UN puts desertification under spotlight
Officials from around the world have gathered in Turkey to take part in a United Nations conference looking at how to fight the effects of desertification and drought.
In his opening address, UNCCD executive secretary Luc Gnacadja said the problem is closely linked to climate change.
"[They are] in reality two sides of the same coin - two environmental phenomena connected to each other - that together reduce biological diversity and threaten human survival," he said.
Land and soil degradation are under-recognised threats to global well-being, Mr Gnacadja said, warning that global action will be needed to tackle desertification.
"In some 150 years, humanity in its search for progress created the 'carbon civilisation'," he said. "By doing this, we degraded not only the atmosphere but also the ground."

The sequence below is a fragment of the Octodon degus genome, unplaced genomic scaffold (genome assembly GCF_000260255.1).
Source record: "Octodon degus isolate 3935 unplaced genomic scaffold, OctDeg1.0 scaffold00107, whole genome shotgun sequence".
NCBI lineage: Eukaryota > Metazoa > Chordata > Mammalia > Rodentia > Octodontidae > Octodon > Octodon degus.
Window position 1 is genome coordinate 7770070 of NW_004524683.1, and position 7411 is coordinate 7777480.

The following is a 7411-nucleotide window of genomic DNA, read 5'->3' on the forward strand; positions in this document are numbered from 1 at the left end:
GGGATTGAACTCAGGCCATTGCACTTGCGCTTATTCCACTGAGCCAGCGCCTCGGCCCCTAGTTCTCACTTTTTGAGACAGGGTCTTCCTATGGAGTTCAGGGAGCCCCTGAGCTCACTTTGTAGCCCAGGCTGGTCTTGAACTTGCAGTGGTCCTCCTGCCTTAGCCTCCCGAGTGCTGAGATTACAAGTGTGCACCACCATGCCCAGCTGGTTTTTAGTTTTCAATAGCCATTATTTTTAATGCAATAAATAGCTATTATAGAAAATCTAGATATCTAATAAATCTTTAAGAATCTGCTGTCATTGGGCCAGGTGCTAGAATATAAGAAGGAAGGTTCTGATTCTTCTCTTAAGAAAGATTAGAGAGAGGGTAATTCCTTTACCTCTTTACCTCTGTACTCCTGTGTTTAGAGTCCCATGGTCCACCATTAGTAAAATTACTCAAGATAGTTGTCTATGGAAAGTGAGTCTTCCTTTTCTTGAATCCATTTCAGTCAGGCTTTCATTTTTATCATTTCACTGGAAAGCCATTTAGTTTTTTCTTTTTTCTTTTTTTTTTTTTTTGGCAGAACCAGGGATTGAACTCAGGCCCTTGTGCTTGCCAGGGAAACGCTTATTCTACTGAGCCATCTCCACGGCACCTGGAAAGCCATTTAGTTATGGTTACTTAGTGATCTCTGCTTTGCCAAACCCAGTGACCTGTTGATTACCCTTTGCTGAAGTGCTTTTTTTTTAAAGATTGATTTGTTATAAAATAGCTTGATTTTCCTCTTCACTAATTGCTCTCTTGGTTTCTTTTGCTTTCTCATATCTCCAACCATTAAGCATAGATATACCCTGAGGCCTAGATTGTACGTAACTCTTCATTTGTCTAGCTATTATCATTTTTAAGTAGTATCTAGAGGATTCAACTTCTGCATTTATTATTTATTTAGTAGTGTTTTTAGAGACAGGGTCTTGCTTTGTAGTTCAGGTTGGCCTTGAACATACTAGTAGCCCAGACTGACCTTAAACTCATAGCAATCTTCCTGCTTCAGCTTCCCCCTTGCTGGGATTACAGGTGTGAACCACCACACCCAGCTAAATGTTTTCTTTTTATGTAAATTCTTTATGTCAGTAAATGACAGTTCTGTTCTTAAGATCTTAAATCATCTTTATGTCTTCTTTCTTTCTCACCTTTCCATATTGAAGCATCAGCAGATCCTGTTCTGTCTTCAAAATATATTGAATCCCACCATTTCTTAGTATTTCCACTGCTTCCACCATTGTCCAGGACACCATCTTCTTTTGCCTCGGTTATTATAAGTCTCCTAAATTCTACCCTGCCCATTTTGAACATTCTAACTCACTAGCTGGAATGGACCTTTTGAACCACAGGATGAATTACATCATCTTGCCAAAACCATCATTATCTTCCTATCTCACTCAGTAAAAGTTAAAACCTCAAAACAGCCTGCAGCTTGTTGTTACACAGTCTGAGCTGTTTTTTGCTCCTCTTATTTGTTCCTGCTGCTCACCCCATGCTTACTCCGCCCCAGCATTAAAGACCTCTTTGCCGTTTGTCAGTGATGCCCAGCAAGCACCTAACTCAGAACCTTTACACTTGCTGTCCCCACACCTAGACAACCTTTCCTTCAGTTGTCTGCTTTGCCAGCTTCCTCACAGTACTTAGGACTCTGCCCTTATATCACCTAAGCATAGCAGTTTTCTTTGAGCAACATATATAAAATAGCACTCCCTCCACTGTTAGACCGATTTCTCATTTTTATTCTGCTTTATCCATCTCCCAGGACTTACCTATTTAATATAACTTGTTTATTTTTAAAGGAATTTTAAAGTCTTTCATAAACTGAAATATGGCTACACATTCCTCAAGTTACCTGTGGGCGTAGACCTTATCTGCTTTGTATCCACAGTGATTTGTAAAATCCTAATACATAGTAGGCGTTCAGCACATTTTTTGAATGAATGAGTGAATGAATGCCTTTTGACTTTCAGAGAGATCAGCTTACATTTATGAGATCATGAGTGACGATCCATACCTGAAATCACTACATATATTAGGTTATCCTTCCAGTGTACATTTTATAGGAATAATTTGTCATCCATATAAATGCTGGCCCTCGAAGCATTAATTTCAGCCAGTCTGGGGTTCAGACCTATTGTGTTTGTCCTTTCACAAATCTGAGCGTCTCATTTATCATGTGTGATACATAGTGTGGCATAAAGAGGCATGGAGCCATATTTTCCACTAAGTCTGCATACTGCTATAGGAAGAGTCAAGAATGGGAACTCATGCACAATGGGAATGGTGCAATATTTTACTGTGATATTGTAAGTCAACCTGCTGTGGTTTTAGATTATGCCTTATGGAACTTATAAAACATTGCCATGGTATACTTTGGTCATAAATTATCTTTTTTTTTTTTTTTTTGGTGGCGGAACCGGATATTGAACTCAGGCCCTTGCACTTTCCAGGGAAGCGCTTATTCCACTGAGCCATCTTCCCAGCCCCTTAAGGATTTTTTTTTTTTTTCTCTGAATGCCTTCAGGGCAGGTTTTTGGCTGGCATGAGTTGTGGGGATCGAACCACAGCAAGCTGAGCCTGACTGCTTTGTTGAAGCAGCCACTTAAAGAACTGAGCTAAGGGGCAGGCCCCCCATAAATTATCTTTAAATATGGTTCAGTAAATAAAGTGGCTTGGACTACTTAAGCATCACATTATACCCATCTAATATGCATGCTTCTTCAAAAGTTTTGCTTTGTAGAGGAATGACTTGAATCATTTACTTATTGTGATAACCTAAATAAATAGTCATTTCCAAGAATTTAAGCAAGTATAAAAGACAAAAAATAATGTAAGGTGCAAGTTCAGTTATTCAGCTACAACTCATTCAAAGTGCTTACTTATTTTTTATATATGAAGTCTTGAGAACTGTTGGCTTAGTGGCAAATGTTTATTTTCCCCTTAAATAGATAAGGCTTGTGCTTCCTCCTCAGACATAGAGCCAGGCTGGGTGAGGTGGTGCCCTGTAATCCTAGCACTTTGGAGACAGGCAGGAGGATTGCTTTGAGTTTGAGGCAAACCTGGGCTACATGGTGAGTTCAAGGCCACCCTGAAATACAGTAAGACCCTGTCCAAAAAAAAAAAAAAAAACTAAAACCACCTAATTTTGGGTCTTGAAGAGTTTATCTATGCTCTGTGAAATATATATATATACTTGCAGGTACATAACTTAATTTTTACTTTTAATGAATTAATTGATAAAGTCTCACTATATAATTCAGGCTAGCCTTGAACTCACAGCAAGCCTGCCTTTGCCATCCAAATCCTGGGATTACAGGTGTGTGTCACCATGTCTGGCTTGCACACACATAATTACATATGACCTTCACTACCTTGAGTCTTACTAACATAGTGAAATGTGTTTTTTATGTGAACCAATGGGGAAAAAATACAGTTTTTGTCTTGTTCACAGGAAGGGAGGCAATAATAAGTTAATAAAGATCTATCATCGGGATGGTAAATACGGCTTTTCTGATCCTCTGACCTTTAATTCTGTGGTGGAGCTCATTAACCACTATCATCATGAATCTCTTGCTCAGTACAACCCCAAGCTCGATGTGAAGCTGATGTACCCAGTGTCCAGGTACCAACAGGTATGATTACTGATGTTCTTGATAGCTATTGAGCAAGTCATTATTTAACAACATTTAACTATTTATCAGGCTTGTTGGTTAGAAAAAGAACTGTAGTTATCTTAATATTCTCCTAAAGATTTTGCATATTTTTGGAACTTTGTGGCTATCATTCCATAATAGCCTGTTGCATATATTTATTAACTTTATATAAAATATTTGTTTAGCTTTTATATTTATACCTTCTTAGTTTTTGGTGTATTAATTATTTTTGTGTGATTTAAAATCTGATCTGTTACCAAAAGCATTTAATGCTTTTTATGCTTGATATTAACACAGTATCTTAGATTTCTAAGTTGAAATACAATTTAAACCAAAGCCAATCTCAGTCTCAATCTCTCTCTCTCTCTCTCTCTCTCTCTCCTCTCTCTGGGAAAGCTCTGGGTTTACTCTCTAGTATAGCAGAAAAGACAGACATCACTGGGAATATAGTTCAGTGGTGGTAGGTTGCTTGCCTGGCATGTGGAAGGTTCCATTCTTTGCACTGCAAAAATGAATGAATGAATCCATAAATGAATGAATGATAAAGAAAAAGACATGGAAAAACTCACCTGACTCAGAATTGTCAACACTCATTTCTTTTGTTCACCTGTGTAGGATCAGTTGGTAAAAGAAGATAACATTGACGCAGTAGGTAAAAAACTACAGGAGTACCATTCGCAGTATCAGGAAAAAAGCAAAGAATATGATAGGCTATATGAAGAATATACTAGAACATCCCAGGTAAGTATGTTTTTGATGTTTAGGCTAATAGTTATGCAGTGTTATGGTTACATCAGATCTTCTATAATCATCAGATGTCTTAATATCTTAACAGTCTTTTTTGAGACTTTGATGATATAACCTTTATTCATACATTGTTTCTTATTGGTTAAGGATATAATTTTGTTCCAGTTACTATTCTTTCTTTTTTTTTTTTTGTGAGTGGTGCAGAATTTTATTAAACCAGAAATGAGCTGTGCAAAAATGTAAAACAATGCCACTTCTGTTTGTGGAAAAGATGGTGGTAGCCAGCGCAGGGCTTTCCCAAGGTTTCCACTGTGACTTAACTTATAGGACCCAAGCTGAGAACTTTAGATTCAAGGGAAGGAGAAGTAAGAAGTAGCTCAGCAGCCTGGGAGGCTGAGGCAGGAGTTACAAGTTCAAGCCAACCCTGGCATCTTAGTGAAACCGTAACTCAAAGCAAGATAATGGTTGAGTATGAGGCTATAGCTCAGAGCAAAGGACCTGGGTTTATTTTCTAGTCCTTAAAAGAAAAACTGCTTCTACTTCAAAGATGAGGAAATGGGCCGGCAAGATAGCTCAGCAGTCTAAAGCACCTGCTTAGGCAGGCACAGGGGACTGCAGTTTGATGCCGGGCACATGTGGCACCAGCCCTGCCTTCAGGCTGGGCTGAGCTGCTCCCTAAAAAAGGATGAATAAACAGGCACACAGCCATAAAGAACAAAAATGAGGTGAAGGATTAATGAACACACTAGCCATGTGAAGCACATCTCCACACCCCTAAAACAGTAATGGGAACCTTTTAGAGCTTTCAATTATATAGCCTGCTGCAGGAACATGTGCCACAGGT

Desertification has its greatest impact in Africa, where two-thirds of the country is desert or drylands.
According to UN statistics, it is also a major problem in parts of Asia, Latin America and the Caribbean, the northern Mediterranean, and central and eastern Europe.
However, water shortages and droughts - which are among the factors that cause desertification - are now becoming commonplace in more industrialised nations such as the US (see related story) and Australia (see related story).
The conference, which will run until November 14, marks the seventh meeting of the committee appointed to put the convention's aims into practice since it came into force twelve years ago.
It follows last year's adoption of a new ten-year strategic plan and framework to enhance the implementation of the convention, known as The Strategy.
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